As we demand more from the government, we need to demand more of each other – and ourselves.

I don’t think anyone has the answers to the terrorism issue. It is a huge and complex challenge. How do you box an invisible adversary? I do not claim to have all the answers – in fact I am hard pressed to find even one sure answer to that riddle. All that we can do, I suppose is to contribute ideas that we can take up. I propose a series of measures, which like every grand plan, I shall narcissistically give a name: Linda Nyumbani.

  1. The government has decided to build a wall between Kenya and Somalia. I can’t think of one place where a wall has worked as a measure for border management – not in Texas and Arizona, where the US is trying to protect itself from illegal immigrants, not in Palestine, and not in southern Africa when South Africa tried to build a wall between South Africa and Namibia or Mozambique. I propose that we abandon that programme.
  2. I propose that we have a comprehensive Frontier strategy that has the following key points:-
    • Build an extensive road network to every part of Northern Kenya from Isiolo to Wajir, from Wajir to Mandera and Lodwar, from Kitale to Hola via Pokot. One effect that this will have is that it will make it easier for investors to go to the north and start to invest in different businesses. The creation of towns will improve security because of more infrastructural development (police stations, hospitals, schools). We could use concessioning as a model to finance and build these roads. Let entrepreneurs build roads in 50km, 100km, and 200km blocks and be responsible for them. Let tolls or the fuel levy pay a “lease” for every well maintained road for 10 years, after which it reverts to the government – or is retendered for other road managers.
    • Build an army barracks in Wajir, Garissa, Hola, Mandera, Pokot and Lodwar. Build training camps around the border and increase traffic between the barracks. Have a dedicated border patrol for the border manned by a police paramilitary unit – the Border patrol. Just the presence of the military in these areas will have a impact.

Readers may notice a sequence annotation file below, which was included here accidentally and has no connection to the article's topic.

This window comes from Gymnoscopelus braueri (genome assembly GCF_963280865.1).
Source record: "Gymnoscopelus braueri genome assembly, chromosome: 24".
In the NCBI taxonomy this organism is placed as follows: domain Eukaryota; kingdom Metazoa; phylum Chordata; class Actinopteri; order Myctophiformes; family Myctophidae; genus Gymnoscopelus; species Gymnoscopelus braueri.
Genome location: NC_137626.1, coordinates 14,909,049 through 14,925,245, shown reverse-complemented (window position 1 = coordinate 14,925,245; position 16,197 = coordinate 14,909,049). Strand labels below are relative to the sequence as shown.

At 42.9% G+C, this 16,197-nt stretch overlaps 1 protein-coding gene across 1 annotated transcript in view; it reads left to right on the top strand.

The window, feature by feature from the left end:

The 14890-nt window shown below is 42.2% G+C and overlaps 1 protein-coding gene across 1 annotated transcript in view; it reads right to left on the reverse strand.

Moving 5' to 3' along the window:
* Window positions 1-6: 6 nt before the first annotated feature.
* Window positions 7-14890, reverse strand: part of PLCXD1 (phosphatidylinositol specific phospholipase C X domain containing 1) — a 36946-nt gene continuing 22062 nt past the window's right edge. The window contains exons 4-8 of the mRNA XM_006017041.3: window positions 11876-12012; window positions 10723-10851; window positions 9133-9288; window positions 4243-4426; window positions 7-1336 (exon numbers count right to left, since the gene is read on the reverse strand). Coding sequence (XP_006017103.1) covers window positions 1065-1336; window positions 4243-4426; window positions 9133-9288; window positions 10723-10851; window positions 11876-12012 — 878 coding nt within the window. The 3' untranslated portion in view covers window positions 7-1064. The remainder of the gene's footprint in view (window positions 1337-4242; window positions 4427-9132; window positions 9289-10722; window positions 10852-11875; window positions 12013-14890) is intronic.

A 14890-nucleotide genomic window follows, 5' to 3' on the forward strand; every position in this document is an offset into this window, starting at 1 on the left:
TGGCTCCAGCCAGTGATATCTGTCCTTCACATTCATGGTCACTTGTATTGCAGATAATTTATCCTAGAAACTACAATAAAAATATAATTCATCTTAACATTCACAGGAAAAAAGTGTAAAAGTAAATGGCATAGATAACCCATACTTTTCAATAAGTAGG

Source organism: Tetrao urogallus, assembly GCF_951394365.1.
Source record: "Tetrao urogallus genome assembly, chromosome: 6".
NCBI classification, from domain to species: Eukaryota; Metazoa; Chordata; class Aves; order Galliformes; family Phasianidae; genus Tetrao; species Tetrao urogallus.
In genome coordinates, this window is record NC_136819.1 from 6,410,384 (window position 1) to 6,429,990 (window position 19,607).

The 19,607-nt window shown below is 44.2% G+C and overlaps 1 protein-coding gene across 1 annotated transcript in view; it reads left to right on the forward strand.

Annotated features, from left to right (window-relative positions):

3. Employ more police officers – President Kenyatta directed that 10,000 officers be employed, which is great. But lets improve our selection process. Lets get diploma and degree holders to join the police force and let them earn a bit more (encourage the existing cops to go back to school so that they can earn better salaries). Have a motivation matrix that encourages police officers to get better skills in intelligence gathering, customer care, security management, crisis management etc.
  4. Lets have a public campaign to encourage people to be wangwana – better civilised, to be each others keeper.
  5. Lets re-energise the community policing concept and maintain its energy. This means that the police service build on public trust and dependability by improving their transparency, PR and ‘customer’ service. The more people feel that they can go to the police and have their reports acted upon the more reports are likely to go in.
  6. Most importantly, lets you and I get serious about security. Lets get serious about the Nyumba Kumi concept – we laughed at it when it was formed but it will help.

Comments

comments

Al Kags
alkags@good.co.ke
15 Comments

%d bloggers like this: